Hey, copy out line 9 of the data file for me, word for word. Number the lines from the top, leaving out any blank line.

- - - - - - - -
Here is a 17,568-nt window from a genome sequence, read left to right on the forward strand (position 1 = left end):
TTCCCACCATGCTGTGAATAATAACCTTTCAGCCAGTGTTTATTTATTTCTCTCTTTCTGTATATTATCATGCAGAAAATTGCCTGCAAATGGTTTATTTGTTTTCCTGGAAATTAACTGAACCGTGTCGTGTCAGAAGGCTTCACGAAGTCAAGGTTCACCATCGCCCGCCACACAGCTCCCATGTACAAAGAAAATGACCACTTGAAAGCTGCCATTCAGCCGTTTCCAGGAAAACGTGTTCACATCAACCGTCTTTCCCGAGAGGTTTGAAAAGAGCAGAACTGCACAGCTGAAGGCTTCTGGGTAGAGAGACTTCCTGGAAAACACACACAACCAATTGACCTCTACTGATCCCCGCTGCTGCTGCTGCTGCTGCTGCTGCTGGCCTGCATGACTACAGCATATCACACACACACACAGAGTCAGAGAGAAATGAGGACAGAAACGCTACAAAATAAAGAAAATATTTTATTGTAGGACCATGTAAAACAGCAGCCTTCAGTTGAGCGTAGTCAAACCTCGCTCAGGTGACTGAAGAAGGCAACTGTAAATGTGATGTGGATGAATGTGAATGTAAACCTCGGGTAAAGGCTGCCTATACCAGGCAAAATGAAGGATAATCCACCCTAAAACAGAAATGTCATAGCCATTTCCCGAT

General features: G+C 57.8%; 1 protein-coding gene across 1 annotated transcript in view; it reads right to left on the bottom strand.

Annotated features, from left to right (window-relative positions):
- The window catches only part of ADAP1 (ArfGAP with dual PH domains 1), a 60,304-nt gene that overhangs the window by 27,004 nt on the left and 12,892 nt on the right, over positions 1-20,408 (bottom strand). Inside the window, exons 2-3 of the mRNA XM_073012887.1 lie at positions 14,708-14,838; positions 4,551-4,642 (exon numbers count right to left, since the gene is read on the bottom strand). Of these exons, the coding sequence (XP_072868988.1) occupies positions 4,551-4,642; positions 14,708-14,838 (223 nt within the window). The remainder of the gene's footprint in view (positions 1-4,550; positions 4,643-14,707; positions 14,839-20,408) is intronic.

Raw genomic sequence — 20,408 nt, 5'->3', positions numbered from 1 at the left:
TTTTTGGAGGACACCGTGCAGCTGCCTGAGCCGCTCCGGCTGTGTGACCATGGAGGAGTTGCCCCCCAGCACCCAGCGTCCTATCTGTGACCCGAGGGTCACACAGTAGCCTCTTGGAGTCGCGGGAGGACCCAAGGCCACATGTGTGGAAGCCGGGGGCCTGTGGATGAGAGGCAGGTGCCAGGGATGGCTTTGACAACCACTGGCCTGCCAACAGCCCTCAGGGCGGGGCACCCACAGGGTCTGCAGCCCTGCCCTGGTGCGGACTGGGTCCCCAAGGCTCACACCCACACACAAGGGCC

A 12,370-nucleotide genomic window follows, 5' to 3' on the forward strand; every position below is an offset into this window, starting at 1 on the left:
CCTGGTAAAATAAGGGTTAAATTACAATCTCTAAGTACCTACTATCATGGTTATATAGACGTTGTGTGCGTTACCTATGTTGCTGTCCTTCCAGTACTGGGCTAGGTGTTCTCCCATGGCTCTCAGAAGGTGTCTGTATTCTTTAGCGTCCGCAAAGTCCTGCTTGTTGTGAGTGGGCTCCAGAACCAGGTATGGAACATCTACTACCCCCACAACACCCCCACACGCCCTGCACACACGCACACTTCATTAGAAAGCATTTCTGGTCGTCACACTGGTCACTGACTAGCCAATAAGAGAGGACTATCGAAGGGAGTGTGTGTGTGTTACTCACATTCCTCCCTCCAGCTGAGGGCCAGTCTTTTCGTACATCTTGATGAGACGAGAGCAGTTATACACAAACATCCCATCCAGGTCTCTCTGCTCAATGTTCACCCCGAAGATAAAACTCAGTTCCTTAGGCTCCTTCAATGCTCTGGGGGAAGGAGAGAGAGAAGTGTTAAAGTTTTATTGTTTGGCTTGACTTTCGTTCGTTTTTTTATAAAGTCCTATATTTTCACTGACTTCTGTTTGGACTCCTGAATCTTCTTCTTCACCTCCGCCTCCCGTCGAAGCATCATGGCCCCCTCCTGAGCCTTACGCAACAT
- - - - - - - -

CCTGGTAAAATAAGGGTTAAATTACAATCTCTAAGTACCTACTATCATGGTTATATAGACGTTGTGTGCGTTACCTATGTTGCTGTCCTTCCAGTACTGGGCTAGGTGTTCTCCCATGGCTCTCAGAAGGTGTCTGTATTCTTTAGCGTCCGCAAAGTCCTGCTTGTTGTGAGTGGGCTCCAGAACCAGGTATGGAACATCTACTACCCCCACAACACCCCCACACGCCCTGCACACACGCACACTTCATTAGAAAGCATTTCTGGTCGTCACACTGGTCACTGACTAGCCAATAAGAGAGGACTATCGAAGGGAGTGTGTGTGTGTTACTCACATTCCTCCCTCCAGCTGAGGGCCAGTCTTTTCGTACATCTTGATGAGACGAGAGCAGTTATACACAAACATCCCATCCAGGTCTCTCTGCTCAATGTTCACCCCGAAGATAAAACTCAGTTCCTTAGGCTCCTTCAATGCTCTGGGGGAAGGAGAGAGAGAAGTGTTAAAGTTTTATTGTTTGGCTTGACTTTCGTTCGTTTTTTTATAAAGTCCTATATTTTCACTGACTTCTGTTTGGACTCCTGAATCTTCTTCTTCACCTCCGCCTCCCGTCGAAGCATCATGGCCCCCTCCTGAGCCTTACGCAACAT